You can call Maureen Rooney Miller a first-timer, but you may not call her a novice.
She has a grasp on the world that is St. Patrick's Day parades and celebrations, but this will be the St. Patrick Society's 2014 IrishMother of theYear's first St. Patrick's blowout in the Quad-Cities.
But let it be known, Miller is ready.
A newspaper publisher in Knoxville, Iowa, Miller is a laugh-per-minute type who lived for 28 years in Camanche, Iowa. She celebrates St. Patrick's months, not days, and cannot wait for her first St. Patrick's Day Parade in the Quad-Cities.
It will, however, not be her first dip into the pool that is St. Patrick's Day walkabouts.
"I'm from Dyersville (Iowa), and at the urging of family and friends, helped start the St. Patrick's Day parade there,'' Miller said. "I dressed up and drove a golf cart. My parents entered a float and for years, we had had a great time. I have some parade experience.''
Dyersville is a wonderful city that offers a fun St. Patrick's Day event, but few Irish shindigs rank with the only inter-state St. Patrick's Day parade in the country. Some celebrations are larger, but you cannot match the Quad-Cities in old-fashioned fun and viewer celebration.
"All those years when we lived in Camanche, we talked as a family about making the Quad-Cities parade a must for us,'' Miller, a mother of three, said. "In those days, we owned a party (supply) store in Clinton, and we always had weddings or some kind of event to be part of on Saturdays. As much as we tried, we never got to the Quad-Cities for the parade.''
In steps longtime Miller pals T. Waldmann Williams and Pat Schrad, two of the finest nomination letter-writers on the planet. The duo convinced the selection committee that a wonderful mother of three -- whose maiden name is Rooney, with deep Irish roots -- who can spare a week before her daughter gets married, is the perfect Mother of theYear choice.
Did we mention Miller celebrates St. Patrick's months, not days?
"I was honored and touched to be nominated,'' said Miller, who guides the everyday fortunes of the Knoxville Journal Express and Pella Chronicle newspapers. "It had a lot to do with being free this weekend, because of what we have as a family next weekend. A lot also had to do with being nominated and picked for such a great honor. You cannot step back from something as wonderful as that. I never imagined I would be so fortunate.''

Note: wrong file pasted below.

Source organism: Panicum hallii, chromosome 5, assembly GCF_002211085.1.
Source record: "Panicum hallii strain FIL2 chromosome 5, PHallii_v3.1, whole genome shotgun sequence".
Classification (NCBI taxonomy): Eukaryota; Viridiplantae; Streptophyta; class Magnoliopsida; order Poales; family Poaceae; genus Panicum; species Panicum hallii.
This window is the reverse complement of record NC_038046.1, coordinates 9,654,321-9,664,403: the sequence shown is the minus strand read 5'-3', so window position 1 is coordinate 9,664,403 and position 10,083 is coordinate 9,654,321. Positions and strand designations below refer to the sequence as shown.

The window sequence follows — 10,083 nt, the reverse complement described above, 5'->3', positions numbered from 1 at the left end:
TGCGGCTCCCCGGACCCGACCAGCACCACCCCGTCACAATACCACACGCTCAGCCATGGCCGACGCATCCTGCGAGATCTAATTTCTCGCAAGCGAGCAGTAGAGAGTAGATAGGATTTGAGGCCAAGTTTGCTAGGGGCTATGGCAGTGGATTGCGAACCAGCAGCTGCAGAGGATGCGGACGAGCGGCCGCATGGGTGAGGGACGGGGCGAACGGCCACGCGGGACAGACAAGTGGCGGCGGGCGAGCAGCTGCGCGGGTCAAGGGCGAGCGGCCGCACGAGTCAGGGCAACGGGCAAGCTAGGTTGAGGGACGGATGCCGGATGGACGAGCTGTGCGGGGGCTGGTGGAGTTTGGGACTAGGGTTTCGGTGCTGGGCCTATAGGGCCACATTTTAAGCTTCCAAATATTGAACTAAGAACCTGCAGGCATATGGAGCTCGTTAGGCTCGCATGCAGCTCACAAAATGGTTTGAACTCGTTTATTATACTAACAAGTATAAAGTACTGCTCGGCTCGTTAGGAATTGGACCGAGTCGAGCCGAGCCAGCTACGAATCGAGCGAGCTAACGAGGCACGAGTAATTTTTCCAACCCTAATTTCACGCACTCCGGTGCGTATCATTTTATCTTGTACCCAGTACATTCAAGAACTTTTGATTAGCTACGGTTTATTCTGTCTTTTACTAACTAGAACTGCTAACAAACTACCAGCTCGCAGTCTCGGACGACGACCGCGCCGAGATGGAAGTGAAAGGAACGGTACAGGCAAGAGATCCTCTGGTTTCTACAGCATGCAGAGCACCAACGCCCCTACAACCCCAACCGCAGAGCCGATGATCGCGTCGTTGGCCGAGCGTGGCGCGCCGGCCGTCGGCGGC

Miller will be introduced at Friday's Gathering of the Clan Luncheon at Davenport's RiverCenter. The impact of the 36-hour Irish whirlwind that stands before her is not lost on theIrishMother of theYear.
"Who doesn't love a celebration?'' Miller said, voice raising. "This, though, is the big time and such a wonderful honor. There will be too much fun to be had for me to be nervous. I am excited and looking forward to all that comes with the celebration. I'm sure it's a beauty.''
And a perfect fit for a perfect first-timer.
Columnist John Marx can be reached at 309 757-8388 or Jmarx@qconline.com
Today is Monday, Oct. 20, the 293rd day of 2014. There are 72 days left in the year.
1864 -- 150 years ago: The store of Devoe and Crampton was entered and robbed of about $500 worth of gold pens and pocket cutlery last night. 1889 -- 125 years ago: Michael Malloy was named president of the Tri-City Stone Cutters Union. 1914 -- 100 years ago: Dewitte C. Poole, former Moline newspaperman serving as vice consul general for the United States government in Paris, declared in a letter to friends that the once gay Paris is a city of sadness and desolation. 1939 -- 75 years ago: Plans for the construction of an $80,000 wholesale bakery at 2011 4th Ave. were announced by Harry and Nick Coin, of Rock Island. It is to be known as the Banquet Bakery. 1964 -- 50 years ago: An application has been filed for a state permit to organize a savings and loan association in Moline, it was announced. The applicants are Ben Butterworth, A.B. Lundahl, C. Richard Evans, John Harris, George Crampton and William Getz, all of Moline, Charles Roberts, Rock Island, and Charles Johnson, of Hampton. 1989 -- 25 years ago: Indian summer is quickly disappearing as temperatures slide into the 40s and 50s this week. Last week, highs were in the 80s.